4 Things To Know About Purchasing A Power-Of-Sale Property

When you purchase a home, it is natural to assume that you will be purchasing the home either from another home owner, or from a contractor or developer. However, those are not the only three people or organizations that you can purchase a home from. If a previous homeowner did not pay their mortgage, and the home was foreclosed on, you can also purchase the home from the mortgage lender who previously held the loan on the home.  

Purchasing a home through a mortgage lender is known as a power-of-sale home buying. When it comes to purchasing a home from the mortgage lender, there are a few things you need to know about the process so you know how to approach the process of putting in an offer on the home, and closing on the purchase.  

The Home Has to Be Sold for its Market Value 

Just because the mortgage lender is selling the home doesn't mean you are going to get a great deal on the home. The mortgage lender is obligated by law to sell the home for its market value. That means that you are going to have to pay market value for the home if you want to purchase it. Market value may be less than what a homeowner, with personal connections, would sell the home for, but you still have to pay for what the home is worth when you purchase a home via a power-of-sale property.  

The Home May Not Come with the Appliances 

When the mortgage lender takes over the ownership of the home and sells it via the power-of-sale property arrangement, they only obtain ownership of the home. That generally means that the appliances in the home will not come with the home if the seller purchased the appliances with their own money, not the money from the mortgage itself. When purchasing a home via power-of-sale, be prepared to purchase your own appliances for the home. 

The Home Is "As Is" 

With power-of-sale properties, the home is as-is. You are not going to be able to work with the seller after you have the home inspected and get them to make improvements to the home. The former homeowners, who are essentially being evicted if you don't want tenants, are not going to be motivated to pay to fix up the roof or stop the constantly running water in the toilet when they have to vacate the home. You have to be happy with the home's imperfections and realize that if there is any excessive wear and tear to the home, you will need to fix it up yourself.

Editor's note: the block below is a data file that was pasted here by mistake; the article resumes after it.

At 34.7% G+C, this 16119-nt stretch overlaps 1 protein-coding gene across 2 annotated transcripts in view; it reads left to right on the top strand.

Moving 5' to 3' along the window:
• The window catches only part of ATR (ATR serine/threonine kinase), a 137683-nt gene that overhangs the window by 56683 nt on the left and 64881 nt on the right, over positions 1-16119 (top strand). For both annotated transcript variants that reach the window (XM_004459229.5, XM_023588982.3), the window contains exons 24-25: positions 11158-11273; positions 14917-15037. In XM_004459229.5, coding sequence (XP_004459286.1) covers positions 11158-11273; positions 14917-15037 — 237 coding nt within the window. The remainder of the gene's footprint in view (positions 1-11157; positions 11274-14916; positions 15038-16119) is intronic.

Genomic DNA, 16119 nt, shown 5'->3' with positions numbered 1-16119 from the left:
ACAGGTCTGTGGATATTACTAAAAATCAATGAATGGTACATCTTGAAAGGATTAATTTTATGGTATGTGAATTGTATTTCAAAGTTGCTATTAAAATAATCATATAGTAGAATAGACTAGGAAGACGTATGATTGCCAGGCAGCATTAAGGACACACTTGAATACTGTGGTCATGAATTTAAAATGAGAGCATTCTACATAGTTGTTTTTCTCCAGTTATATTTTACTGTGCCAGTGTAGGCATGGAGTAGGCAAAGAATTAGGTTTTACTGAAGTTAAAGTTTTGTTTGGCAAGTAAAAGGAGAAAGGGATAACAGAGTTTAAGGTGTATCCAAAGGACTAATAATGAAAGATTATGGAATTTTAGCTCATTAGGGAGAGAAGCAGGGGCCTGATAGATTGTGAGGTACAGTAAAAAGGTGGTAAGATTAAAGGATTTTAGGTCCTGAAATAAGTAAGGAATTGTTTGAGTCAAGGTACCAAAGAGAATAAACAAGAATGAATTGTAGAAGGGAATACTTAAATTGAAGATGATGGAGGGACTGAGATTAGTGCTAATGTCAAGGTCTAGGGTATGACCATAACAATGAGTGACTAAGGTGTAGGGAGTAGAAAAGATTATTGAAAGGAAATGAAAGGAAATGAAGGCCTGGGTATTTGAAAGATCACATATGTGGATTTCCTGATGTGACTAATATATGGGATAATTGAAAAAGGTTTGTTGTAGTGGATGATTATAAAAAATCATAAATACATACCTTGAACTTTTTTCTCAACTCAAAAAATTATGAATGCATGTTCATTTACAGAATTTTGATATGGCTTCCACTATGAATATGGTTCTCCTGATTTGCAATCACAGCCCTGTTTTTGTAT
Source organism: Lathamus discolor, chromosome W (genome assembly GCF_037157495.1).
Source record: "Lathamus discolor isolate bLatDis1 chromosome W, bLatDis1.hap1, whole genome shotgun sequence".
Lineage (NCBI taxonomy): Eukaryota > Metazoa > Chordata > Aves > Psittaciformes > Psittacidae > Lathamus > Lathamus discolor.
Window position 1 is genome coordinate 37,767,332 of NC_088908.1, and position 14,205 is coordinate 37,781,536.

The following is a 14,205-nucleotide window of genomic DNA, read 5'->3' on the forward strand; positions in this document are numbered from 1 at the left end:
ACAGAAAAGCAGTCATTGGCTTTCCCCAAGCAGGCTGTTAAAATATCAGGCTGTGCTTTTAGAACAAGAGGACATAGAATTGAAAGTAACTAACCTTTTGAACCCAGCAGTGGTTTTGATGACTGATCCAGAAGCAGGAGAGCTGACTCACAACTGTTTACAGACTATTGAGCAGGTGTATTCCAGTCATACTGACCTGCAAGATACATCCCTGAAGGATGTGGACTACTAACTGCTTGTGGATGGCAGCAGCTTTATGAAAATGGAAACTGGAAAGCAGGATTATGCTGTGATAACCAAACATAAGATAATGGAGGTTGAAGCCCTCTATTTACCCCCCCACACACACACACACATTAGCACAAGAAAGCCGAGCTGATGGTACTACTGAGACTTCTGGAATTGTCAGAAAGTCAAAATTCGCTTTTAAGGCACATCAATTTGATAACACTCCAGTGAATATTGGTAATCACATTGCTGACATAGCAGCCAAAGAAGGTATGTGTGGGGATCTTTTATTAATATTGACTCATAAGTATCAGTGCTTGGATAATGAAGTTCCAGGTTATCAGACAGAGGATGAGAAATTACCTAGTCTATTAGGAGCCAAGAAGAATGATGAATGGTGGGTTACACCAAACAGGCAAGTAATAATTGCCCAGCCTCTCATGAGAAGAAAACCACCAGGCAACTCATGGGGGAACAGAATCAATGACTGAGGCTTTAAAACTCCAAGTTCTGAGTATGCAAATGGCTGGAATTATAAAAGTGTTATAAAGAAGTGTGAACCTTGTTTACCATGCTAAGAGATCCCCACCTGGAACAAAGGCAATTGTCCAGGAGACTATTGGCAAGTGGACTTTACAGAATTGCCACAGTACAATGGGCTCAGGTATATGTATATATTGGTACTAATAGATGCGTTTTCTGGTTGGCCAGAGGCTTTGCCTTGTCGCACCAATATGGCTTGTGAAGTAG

The Sale Could Fall Through 

Finally, keep in mind that the sale could fall through. Check the contract and see if there is a right of redemption clause in the contract. If there is, the homeowner could get the home back if they are able to get their mortgage back in good standing with the mortgage lender before your deal if finalized. Although there is a low chance of this happening, there is a risk, so you need to be aware of it when going through with a power-of-sale purchase. 

A power-of-sale purchase means you are working with a mortgage lender, not the homeowner, to purchase the property. The mortgage lender will be selling the home as-is, it may not come with appliances, and you have to pay market value for the home. Being aware of these risks can help you figure out if a power-of-sale purchase is the right choice for you.